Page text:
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Smallest Angiosperm Genomes Found in Lentibulariaceae, with Chromosomes of Bacterial Size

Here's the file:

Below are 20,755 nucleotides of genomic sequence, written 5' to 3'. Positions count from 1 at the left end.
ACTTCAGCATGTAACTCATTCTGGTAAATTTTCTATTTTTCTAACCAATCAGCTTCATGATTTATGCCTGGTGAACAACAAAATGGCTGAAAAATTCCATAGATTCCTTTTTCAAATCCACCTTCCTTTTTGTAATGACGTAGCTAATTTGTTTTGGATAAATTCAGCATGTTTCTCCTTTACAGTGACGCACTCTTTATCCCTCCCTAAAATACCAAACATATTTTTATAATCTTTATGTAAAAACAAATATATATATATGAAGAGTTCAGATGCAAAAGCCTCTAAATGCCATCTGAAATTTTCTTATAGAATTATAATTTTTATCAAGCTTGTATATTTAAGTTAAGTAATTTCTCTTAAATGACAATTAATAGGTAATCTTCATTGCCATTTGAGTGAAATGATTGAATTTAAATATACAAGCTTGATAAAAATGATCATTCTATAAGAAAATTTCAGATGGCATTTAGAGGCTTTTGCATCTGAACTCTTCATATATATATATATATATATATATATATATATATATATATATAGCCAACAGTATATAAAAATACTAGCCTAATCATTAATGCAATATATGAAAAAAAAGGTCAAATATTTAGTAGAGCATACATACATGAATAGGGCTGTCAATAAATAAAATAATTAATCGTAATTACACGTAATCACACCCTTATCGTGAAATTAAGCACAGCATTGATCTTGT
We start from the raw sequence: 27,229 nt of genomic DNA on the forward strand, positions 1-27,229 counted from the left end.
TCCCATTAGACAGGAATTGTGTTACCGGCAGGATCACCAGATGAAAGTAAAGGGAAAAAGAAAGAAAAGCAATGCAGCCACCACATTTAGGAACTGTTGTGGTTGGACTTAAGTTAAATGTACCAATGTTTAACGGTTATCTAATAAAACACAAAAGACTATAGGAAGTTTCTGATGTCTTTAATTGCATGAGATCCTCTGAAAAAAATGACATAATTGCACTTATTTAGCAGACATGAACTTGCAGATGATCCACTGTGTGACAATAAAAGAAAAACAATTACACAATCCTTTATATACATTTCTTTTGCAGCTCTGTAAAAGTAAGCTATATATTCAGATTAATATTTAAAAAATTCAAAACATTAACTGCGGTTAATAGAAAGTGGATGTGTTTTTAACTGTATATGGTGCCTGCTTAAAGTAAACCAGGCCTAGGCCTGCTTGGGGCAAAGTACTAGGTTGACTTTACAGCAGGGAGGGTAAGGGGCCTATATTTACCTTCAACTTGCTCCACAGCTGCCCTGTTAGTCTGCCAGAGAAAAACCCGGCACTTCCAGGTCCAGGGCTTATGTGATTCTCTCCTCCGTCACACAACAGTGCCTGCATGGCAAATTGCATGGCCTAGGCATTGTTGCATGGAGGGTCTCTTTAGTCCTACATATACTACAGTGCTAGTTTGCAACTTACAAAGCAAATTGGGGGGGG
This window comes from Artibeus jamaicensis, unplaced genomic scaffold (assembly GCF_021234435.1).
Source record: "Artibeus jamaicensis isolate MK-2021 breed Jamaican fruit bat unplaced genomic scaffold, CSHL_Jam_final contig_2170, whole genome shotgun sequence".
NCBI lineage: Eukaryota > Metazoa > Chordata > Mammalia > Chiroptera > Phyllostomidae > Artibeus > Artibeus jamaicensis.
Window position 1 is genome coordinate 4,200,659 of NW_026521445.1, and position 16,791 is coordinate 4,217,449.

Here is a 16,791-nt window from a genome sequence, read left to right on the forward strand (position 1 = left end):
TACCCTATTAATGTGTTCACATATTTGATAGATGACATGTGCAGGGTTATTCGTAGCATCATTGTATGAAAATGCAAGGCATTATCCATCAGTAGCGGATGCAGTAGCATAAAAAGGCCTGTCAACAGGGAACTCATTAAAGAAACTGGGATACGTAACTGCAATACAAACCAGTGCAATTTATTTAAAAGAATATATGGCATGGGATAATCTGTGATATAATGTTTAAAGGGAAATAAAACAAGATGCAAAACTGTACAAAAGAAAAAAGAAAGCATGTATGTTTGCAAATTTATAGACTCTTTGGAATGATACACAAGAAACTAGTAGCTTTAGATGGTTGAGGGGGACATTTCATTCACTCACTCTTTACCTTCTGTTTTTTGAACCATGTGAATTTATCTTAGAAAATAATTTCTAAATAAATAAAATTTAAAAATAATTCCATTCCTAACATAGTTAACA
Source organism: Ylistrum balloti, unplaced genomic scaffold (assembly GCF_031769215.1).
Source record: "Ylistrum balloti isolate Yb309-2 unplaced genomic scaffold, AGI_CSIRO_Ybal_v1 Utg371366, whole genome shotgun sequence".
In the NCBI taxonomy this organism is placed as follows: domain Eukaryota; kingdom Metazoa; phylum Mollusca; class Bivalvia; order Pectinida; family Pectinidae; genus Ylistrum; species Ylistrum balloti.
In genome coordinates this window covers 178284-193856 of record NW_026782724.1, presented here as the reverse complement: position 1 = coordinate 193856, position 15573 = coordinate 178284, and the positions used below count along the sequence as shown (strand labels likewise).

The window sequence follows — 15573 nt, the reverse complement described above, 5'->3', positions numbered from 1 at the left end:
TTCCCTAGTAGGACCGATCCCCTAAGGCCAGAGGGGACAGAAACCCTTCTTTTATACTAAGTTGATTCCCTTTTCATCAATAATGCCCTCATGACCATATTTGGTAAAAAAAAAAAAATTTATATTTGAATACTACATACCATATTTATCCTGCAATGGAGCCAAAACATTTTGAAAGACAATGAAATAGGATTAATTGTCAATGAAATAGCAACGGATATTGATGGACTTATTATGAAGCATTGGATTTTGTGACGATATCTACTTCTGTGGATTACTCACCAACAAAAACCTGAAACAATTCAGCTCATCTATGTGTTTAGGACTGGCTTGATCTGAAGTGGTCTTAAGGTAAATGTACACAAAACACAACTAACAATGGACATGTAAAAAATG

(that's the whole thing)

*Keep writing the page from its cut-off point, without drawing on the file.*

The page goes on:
Abstract: Nuclear holoploid genome sizes (C-values) have been estimated to vary about 800-fold in angiosperms, with the smallest established 1C-value of 157 Mbp recorded in Arabidopsis thaliana. In the highly specialized carnivorous family Lentibulariaceae now three taxa have been found that exhibit significantly lower values: Genlisea margaretae with 63 Mbp, G. aurea with 64 Mbp, and Utricularia gibba with 88 Mbp. The smallest mitotic anaphase chromatids in G. aurea have 2.1 Mbp and are thus of bacterial size (NB: E. coli has ca. 4 Mbp). Several Utricularia species range somewhat lower than A. thaliana or are similar in genome size. The highest 1C-value known from species of Lentibulariaceae was found in Genlisea hispidula with 1510 Mbp, and results in about 24-fold variation for Genlisea and the Lentibulariaceae. Taking into account these new measurements, genome size variation in angiosperms is now almost 2000-fold. Genlisea and Utricularia are plants with terminal positions in the phylogeny of the eudicots, so that the findings are relevant for the understanding of genome miniaturization. Moreover, the Genlisea-Utricularia clade exhibits one of the highest mutational rates in several genomic regions in angiosperms, what may be linked to specialized patterns of genome evolution. Ultrasmall genomes have not been found in Pinguicula, which is the sister group of the Genlisea-Utricularia clade, and which does not show accelerated mutational rates. C-values in Pinguicula varied only 1.7-fold from 487 to 829 Mbp.